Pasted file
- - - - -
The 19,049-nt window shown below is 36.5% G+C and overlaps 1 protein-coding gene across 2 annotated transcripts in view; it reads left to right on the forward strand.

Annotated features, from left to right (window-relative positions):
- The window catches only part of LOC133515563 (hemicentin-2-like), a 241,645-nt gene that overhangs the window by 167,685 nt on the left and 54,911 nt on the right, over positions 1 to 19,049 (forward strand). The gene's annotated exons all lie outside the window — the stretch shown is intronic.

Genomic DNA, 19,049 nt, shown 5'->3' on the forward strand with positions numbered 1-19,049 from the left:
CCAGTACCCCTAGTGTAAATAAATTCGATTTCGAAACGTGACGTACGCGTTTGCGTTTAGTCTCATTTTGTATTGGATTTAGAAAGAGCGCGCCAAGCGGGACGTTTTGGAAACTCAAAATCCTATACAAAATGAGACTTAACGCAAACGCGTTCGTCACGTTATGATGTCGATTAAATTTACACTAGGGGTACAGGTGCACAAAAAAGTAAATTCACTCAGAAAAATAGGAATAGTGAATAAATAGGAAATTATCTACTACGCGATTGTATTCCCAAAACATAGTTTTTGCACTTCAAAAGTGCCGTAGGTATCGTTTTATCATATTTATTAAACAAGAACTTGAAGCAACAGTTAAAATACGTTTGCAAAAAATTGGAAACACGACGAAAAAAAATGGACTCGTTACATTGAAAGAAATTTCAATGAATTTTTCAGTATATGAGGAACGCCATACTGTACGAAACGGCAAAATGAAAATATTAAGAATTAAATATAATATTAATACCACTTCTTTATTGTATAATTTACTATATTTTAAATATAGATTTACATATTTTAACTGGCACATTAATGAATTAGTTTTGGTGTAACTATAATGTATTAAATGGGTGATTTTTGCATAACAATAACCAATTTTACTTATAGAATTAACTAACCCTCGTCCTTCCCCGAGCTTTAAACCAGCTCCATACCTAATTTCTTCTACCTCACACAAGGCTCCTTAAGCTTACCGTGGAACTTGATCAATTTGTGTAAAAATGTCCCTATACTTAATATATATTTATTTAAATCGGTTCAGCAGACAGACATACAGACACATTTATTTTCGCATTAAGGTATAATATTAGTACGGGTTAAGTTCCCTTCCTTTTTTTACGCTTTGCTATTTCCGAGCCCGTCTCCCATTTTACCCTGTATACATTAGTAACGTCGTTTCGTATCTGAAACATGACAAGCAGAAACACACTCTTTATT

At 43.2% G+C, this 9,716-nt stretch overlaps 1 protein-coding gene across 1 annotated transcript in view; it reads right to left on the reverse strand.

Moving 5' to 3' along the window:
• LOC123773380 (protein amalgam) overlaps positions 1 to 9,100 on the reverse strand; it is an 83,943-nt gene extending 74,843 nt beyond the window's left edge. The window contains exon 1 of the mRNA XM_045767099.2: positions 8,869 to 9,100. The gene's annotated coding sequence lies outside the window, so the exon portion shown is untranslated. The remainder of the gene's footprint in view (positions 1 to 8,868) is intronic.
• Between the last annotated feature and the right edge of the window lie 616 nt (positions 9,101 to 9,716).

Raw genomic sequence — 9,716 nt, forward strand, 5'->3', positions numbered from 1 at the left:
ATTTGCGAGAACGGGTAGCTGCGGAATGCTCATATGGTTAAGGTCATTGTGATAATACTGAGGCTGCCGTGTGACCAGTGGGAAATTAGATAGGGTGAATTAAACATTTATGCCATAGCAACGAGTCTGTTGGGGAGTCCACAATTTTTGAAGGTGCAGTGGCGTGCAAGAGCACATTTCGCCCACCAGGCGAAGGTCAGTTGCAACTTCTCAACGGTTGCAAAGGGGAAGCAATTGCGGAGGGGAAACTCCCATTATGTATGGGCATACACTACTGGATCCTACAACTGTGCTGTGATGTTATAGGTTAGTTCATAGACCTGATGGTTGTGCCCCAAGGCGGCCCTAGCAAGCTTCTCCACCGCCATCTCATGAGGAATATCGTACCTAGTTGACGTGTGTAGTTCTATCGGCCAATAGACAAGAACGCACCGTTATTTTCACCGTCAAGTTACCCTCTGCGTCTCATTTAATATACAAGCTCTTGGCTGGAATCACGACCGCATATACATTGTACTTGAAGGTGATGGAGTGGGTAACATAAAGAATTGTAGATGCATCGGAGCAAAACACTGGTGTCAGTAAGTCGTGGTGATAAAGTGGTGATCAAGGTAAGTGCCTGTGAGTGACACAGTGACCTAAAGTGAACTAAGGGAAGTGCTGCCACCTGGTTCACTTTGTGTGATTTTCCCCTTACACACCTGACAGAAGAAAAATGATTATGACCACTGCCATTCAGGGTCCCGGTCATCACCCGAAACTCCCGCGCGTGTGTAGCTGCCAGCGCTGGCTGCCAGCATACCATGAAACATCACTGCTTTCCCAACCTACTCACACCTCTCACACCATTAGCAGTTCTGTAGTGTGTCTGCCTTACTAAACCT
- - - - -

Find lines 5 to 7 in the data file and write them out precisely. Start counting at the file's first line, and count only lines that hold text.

CCAGTACCCCTAGTGTAAATAAATTCGATTTCGAAACGTGACGTACGCGTTTGCGTTTAGTCTCATTTTGTATTGGATTTAGAAAGAGCGCGCCAAGCGGGACGTTTTGGAAACTCAAAATCCTATACAAAATGAGACTTAACGCAAACGCGTTCGTCACGTTATGATGTCGATTAAATTTACACTAGGGGTACAGGTGCACAAAAAAGTAAATTCACTCAGAAAAATAGGAATAGTGAATAAATAGGAAATTATCTACTACGCGATTGTATTCCCAAAACATAGTTTTTGCACTTCAAAAGTGCCGTAGGTATCGTTTTATCATATTTATTAAACAAGAACTTGAAGCAACAGTTAAAATACGTTTGCAAAAAATTGGAAACACGACGAAAAAAAATGGACTCGTTACATTGAAAGAAATTTCAATGAATTTTTCAGTATATGAGGAACGCCATACTGTACGAAACGGCAAAATGAAAATATTAAGAATTAAATATAATATTAATACCACTTCTTTATTGTATAATTTACTATATTTTAAATATAGATTTACATATTTTAACTGGCACATTAATGAATTAGTTTTGGTGTAACTATAATGTATTAAATGGGTGATTTTTGCATAACAATAACCAATTTTACTTATAGAATTAACTAACCCTCGTCCTTCCCCGAGCTTTAAACCAGCTCCATACCTAATTTCTTCTACCTCACACAAGGCTCCTTAAGCTTACCGTGGAACTTGATCAATTTGTGTAAAAATGTCCCTATACTTAATATATATTTATTTAAATCGGTTCAGCAGACAGACATACAGACACATTTATTTTCGCATTAAGGTATAATATTAGTACGGGTTAAGTTCCCTTCCTTTTTTTACGCTTTGCTATTTCCGAGCCCGTCTCCCATTTTACCCTGTATACATTAGTAACGTCGTTTCGTATCTGAAACATGACAAGCAGAAACACACTCTTTATT

At 43.2% G+C, this 9,716-nt stretch overlaps 1 protein-coding gene across 1 annotated transcript in view; it reads right to left on the reverse strand.

Moving 5' to 3' along the window: